The only way you'll know for sure what it is, is to go look at it. It could be a Paramountain or it could be a Paramount mountain bike; they're two different animals. If it's a Paramount Series 70 or Series 90 you should probably be interested.
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Old 12-28-06, 05:49 AM   #14
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Quote:
Originally Posted by rhenning
Supposedly the chain stay brakes (U brakes generally) were so much stronger than cantilevers that they would bend the lighter weight seat stays. Far as I could ever tell the lowered location makes good mud collectors. Roger
Roger that, er, Roger. Seriously, there are some other benefits, but they would be very small. Lowering a mass on the frame lowers the Center of Gravity, but the brakes don't represent that much of a mass. Moving a mass towards the Center of Gravity reduces the polar Moment of Inertia which would make the bike respond quicker to turning inputs. Again, the brakes don't represent that much mass.

Interesting about bending the seat stays. Never heard that before.
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Old 12-28-06, 10:10 AM   #15
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Quote:
Originally Posted by Scooper
I think Bob means that if it's a Series 20, Series 30, or Series 50 it probably isn't worth much more than $50., whereas if it's a Series 70 or Series 90 it might be a bargain for $50.
Yeah -- I was probably being a bit harsh. The Series 70, 80 and 90 frames (for some years these were the same) were particularly nice -- I'd really like to have a lugged one -- and came with top-end components. The lower end of the scale do not really hold their value in the market and you can usually find these for under $150 fairly easily. I'd really like to have a Paramountain ...


http://www.geocities.com/sldbconsumer/1987/87atb03.html
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Old 12-28-06, 10:20 AM   #16
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As my signature attests, I ride a June 1988 Schwinn Project KOM-10 mountain bike, which was Schwinn's made-in-Greenville successor to the Paramountain. It features full Tange Prestige tubing, a SunTour RollerCam front brake (big and bulky, but it really does the job) and an under-the-chainstays Shimano U-brake. I really like it for my relatively tame on-road and dirt trail use. It is also a blast to ride and show off a beautiful red-white-and-blue Schwinn on national holidays, particularly since I bought mine from a San Diego firefighter. I found a fair bit of data on the firstflightbikes website, but the component list does not match mine at all.
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Old 11-22-08, 02:59 PM   #17
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I know digging up old posts is a faux pas, but I thought putting a pic of my 50 series would help document this great pre-suspension era line of MTB's for the future. I still ride mine all the time every fall/winter and have cyclocrossed it as well (with some narrow tires and minus the bar-ends) Thanks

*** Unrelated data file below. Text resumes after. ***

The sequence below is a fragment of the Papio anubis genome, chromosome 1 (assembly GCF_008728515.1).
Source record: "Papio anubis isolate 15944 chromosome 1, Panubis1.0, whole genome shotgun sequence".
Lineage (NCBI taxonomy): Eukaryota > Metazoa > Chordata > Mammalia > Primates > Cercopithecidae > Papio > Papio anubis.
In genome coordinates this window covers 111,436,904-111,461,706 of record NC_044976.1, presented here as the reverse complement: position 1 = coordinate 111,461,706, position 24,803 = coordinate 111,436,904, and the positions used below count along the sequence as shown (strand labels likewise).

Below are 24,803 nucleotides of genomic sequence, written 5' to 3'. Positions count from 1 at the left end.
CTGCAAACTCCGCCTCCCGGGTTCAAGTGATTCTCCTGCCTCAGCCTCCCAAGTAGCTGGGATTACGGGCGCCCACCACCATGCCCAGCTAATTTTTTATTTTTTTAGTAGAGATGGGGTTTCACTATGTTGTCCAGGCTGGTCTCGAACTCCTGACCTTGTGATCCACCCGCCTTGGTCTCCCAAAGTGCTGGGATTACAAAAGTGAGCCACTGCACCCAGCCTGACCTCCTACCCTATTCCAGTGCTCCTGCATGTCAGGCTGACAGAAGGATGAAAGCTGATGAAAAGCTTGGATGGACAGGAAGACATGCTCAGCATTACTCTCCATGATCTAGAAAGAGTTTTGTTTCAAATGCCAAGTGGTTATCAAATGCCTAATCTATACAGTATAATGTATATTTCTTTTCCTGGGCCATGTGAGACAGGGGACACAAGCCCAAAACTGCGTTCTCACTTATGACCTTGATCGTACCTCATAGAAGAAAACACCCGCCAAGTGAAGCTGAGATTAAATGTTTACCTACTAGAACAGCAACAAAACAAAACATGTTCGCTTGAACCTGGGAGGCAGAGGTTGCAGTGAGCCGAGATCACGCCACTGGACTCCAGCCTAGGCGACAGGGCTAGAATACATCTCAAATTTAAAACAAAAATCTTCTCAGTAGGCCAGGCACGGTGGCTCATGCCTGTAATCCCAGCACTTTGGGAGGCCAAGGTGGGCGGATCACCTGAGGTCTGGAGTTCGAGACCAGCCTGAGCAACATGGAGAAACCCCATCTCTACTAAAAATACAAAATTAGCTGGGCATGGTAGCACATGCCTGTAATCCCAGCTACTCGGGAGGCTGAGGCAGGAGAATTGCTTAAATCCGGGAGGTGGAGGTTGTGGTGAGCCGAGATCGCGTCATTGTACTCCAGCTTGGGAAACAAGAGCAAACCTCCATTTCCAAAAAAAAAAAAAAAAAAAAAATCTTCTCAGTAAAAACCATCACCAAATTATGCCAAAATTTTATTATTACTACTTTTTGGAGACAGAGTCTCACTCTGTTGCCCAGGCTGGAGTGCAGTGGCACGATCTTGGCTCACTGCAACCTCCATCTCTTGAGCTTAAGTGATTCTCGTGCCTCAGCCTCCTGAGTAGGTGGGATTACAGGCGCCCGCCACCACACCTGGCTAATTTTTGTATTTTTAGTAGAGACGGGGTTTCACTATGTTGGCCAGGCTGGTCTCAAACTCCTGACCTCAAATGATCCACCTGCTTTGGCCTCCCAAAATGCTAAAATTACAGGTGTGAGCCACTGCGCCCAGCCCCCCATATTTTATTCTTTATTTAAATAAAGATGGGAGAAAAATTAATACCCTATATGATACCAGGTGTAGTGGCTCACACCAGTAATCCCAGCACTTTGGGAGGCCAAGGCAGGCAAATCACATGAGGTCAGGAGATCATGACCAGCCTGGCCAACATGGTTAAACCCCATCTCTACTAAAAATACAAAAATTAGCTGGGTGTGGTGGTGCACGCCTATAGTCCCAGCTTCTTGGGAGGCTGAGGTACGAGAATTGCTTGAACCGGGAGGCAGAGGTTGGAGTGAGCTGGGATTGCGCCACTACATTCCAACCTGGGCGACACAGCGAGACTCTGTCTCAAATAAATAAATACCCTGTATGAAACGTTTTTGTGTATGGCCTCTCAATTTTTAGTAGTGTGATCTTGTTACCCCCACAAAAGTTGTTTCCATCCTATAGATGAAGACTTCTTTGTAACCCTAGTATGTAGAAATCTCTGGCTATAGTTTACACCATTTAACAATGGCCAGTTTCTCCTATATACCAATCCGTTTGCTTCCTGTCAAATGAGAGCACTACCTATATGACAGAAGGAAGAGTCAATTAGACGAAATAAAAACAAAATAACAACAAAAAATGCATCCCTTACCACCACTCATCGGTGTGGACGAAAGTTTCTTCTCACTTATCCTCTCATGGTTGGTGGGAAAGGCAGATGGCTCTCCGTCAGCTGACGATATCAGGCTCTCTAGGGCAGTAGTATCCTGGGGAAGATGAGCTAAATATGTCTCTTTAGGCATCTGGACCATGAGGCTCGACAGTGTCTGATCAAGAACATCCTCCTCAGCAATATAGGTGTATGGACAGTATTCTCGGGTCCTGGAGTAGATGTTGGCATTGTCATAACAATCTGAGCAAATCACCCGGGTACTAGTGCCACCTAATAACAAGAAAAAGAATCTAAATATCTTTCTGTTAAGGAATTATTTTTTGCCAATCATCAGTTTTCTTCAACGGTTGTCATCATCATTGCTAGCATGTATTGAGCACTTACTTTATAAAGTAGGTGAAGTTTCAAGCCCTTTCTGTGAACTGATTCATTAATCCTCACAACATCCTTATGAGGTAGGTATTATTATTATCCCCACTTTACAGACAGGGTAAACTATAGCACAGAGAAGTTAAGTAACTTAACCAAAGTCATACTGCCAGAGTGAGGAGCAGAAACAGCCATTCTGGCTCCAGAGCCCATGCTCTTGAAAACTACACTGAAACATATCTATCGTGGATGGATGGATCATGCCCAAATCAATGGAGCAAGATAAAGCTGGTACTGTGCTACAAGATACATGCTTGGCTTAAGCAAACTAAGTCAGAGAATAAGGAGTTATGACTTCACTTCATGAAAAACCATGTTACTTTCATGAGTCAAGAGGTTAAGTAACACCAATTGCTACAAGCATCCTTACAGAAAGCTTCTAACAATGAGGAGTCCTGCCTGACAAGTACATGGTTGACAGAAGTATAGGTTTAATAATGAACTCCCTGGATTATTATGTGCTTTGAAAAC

~'91 I think w/ Deore DX
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Old 11-22-08, 05:47 PM   #18
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My 1992 PDG 70 below. Lugged frame and full Shimano XT. I picked it up for $100 on ebay (local pick up only) It is a fantastic bike. It weighs 23lbs and I have removed the rack and put a different saddle on it since my this picture was taken. I say get it. Rigid mountain bikes are great rides and a quality steel one will treat you right!

[IMG][/IMG]
[IMG][IMG][/IMG][/IMG]


EDIT: I just realized how old this thread is!
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Old 11-22-08, 05:50 PM   #19
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My 1992 PDG 70 below. Lugged frame and full Shimano XT. I picked it up for $100 on ebay (local pick up only) It is a fantastic bike. It weighs 23lbs and I have removed the rack and put a different saddle on it since my this picture was taken. I say get it. Rigid mountain bikes are great rides and a quality steel one will treat you right!

[IMG][/IMG]
[IMG][IMG][/IMG][/IMG]
[IMG][/IMG]
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Old 11-22-08, 06:56 PM   #20
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Holy double post, Batman!
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Old 11-22-08, 07:43 PM   #21
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This thread is TFF. I just scored a blue Paramount mountain bike for $50. No joke.
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Old 11-22-08, 07:56 PM   #22
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I have a series 50 like the one above in my garage... just the frame set, I have to say even th series 50 is a decently light and well made frame. And damn if that chainstay isn't super cool.
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Old 11-15-09, 07:06 AM   #23
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So I converted my '$50' series to a cyclocross bike for now, with Mavic brake adapters for 700C's.
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Old 11-15-09, 08:47 AM   #24
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^ Very nice conversion.
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Old 11-15-09, 09:54 AM   #25
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There's one in Milwaukee CL right now for $100. Anyone know what series this is?

SCHWINN MOUNTAIN BIKE CHRO-MOLLY - $100 (OCONOMOWOC)

Date: 2009-11-14, 2:28PM CST
Reply to: sale-gpwhe-1465971282@craigslist.org [Errors when replying to ads?]

21 SPEED SCHWINN PARAMOUNT MOUNTAIN BIKE
HEAVY DUTY LIGHT WEIGHT CHRO-MOLLY FRAME
TREK ROCK SHOCKS
VERY NICE CONDITION JUST DUSTY FROM LACK OF USE
100.00 OR MAKE AN OFFER
CALL 414-550-6507 OR EMAIL IMUB1@NETZERO.NET



  • Location: OCONOMOWOC
  • it's NOT ok to contact this poster with services or other commercial interests